V. Berdichevsky, E. Armanios, and A. Badir, “Theory of anisotropic thin-walled closed-cross-section beams,” Composites Engineering, vol. 2, no. 5–7, pp. 411–432, 1992.View at: Google Scholar
C. A. Rogers, C. Liang, and D. K. Barker, “Dynamic control concepts using shape memory alloy reinforced plates,” in Proceedings of the Smart Materials Structures and Mathematical Issues, C. A. Rogers, Ed., pp. 39–62, Technomic Publishing, Lancaster, Pa, USA, 1989.View at: Google Scholar
A. Baz and T. Chen, “Performance of nitinol reinforced drive shafts,” in Smart Structure and Intelligent Systems, vol. 1917 of Proceedings of the SPIE, pp. 791–708, 1993.View at: Google Scholar
K. Gupta, “Critical speed analysis of fibre reinforced composite rotor embedded with shape memory alloy wires,” International Journal of Rotating Machinery, vol. 6, no. 3, pp. 201–213, 2000.View at: Google Scholar
S. Sawhney and S. K. Jain, Vibration control of fibre-reinforced composite rotor using shape memory alloy (SMA) wires [BTech Dissertation], IIT Delhi, New Delhi, India, 2001.
A. Baz and T. Chen, “Torsional stiffness of NITINOL-reinforced composite drive shafts,” Composites Engineering, vol. 3, no. 12, pp. 1119–1130, 1993.View at: Google Scholar
A. Tylikowski, “Dynamic stability of rotating composite shells with thermoactive shape memory alloy fibers,” Journal of Thermal Stresses, vol. 21, no. 3-4, pp. 327–339, 1998.View at: Google Scholar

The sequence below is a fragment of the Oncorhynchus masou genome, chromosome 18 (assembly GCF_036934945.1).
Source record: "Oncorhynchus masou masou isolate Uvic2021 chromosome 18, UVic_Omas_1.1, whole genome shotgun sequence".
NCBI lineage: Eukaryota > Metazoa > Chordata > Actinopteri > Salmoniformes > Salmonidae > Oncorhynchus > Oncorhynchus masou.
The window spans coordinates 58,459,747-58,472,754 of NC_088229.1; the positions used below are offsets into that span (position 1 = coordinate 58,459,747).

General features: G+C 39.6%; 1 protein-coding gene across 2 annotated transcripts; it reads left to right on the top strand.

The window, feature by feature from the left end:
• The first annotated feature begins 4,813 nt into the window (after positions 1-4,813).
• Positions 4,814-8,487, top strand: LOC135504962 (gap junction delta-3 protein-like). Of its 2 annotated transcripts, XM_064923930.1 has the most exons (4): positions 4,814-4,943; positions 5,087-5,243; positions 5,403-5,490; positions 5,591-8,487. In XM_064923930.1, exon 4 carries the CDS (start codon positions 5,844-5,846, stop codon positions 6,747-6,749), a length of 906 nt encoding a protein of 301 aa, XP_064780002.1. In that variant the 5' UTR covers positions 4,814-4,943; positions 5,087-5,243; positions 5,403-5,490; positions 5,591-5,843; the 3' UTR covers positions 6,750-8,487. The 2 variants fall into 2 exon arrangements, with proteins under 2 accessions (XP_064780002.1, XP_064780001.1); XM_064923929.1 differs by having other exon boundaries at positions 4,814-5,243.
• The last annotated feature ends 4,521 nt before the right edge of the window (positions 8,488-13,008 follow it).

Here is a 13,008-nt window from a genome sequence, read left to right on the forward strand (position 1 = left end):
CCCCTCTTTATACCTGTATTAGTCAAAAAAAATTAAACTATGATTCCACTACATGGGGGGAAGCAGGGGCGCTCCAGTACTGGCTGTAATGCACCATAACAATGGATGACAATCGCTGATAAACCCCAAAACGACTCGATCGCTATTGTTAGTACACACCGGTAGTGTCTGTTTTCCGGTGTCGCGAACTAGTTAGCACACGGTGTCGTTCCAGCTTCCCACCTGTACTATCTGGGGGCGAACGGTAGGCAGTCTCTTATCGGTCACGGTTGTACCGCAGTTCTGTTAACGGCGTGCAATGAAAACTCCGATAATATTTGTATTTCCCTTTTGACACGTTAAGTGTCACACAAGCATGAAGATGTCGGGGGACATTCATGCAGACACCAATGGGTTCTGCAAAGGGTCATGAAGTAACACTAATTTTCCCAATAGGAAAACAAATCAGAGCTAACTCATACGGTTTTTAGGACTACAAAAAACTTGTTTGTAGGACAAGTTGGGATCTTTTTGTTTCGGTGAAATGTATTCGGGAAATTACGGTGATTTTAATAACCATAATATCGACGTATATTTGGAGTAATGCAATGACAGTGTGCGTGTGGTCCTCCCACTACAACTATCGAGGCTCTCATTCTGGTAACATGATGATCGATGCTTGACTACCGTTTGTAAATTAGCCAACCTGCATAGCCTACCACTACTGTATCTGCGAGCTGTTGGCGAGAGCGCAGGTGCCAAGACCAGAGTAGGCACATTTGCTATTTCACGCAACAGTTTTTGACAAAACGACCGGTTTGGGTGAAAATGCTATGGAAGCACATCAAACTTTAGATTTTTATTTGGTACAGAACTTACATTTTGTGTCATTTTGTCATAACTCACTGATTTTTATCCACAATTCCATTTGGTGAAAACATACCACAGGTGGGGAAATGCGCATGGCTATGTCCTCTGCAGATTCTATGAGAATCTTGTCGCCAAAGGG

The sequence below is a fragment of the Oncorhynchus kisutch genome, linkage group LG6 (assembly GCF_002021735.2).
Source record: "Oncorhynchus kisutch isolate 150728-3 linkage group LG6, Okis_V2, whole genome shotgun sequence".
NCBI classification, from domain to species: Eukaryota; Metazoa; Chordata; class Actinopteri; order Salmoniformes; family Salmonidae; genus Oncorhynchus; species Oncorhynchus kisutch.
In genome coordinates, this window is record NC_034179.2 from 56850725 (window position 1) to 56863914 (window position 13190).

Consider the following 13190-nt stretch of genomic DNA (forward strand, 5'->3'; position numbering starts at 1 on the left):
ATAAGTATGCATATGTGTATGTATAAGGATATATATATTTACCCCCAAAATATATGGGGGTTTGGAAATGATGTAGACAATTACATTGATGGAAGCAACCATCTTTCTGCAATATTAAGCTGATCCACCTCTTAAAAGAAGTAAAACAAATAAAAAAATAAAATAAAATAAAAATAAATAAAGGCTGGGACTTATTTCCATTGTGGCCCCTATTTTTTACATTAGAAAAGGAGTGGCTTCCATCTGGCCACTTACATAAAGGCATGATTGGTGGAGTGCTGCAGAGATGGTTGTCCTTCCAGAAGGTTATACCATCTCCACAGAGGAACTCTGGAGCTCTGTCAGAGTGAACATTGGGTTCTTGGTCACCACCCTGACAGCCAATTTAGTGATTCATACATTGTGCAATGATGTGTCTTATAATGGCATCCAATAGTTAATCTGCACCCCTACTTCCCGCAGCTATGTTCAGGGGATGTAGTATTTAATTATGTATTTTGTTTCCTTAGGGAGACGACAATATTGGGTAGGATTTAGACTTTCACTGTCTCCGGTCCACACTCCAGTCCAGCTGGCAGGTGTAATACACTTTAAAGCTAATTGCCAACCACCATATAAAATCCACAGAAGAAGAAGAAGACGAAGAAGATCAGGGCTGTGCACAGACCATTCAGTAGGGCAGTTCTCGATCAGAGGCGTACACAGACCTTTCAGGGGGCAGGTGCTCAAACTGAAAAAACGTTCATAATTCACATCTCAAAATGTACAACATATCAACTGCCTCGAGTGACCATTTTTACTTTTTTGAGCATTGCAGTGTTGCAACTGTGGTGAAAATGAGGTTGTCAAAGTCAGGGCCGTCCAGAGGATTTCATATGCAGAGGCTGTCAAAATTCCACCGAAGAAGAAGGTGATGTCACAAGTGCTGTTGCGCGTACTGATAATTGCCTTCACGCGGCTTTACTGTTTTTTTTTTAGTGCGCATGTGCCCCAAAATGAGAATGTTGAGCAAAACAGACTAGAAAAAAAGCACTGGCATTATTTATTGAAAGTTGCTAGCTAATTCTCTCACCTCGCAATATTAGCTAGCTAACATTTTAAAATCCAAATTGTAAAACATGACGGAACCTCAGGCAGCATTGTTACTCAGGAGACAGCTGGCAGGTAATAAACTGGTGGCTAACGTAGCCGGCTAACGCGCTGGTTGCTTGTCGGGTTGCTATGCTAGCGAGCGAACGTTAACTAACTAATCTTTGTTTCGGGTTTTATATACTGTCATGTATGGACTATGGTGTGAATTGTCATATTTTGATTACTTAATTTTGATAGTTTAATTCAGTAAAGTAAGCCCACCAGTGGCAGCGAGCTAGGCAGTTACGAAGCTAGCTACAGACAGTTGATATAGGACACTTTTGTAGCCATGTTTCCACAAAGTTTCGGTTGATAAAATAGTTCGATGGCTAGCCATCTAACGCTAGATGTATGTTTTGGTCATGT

A. Tylikowski and R. B. Hetnarski, “Semiactive control of a shape memory alloy hybrid composite rotating shaft,” International Journal of Solids and Structures, vol. 38, no. 50-51, pp. 9347–9357, 2001.View at: Publisher Site | Google Scholar
K. Gupta, S. Sawhney, S. K. Jain, and A. K. Darpe, “Stiffness characteristics of fibre-reinforced composite shaft embedded with shape memory alloy wires,” Defence Science Journal, vol. 53, no. 2, pp. 167–173, 2003.View at: Google Scholar
L. C. Brinson, “One-dimensional constitutive behavior of shape memory alloys: thermomechanical derivation with non-constant material functions and redefined martensite internal variable,” Journal of Intelligent Material Systems and Structures, vol. 4, no. 2, pp. 229–242, 1993.View at: Google Scholar
S.-Y. Oh, L. Librescu, and O. Song, “Vibration and instability of functionally graded circular cylindrical spinning thin-walled beams,” Journal of Sound and Vibration, vol. 285, no. 4-5, pp. 1071–1091, 2005.View at: Publisher Site | Google Scholar
L. Librescu, Elasto-Statics and Kinetics of Anisotropic and Heterogeneous Shell-Type Structures, Noordhoff International Publishers, Leyden, The Netherlands, 1975.
E. C. Smith and I. Chopra, “Formulation and evaluation of an analytical model for composite box-beams,” Journal of the American Helicopter Society, vol. 36, no. 3, pp. 23–35, 1991.View at: Google Scholar
K. Bhaskar and L. Librescu, “A geometrically non-linear theory for laminated anisotropic thin-walled beams,” International Journal of Engineering Science, vol. 33, no. 9, pp. 1331–1344, 1995.View at: Google Scholar
S. S. Sun, G. Sun, F. Han, and J. S. Wu, “Thermoviscoelastic analysis for a polymeric composite plate with embedded shape memory alloy wires,” Composite Structures, vol. 58, no. 2, pp. 295–302, 2002.View at: Publisher Site | Google Scholar
J. R. Banerjee and H. Su, “Development of a dynamic stiffness matrix for free vibration analysis of spinning beams,” Computers and Structures, vol. 82, no. 23-26, pp. 2189–2197, 2004.View at: Publisher Site | Google Scholar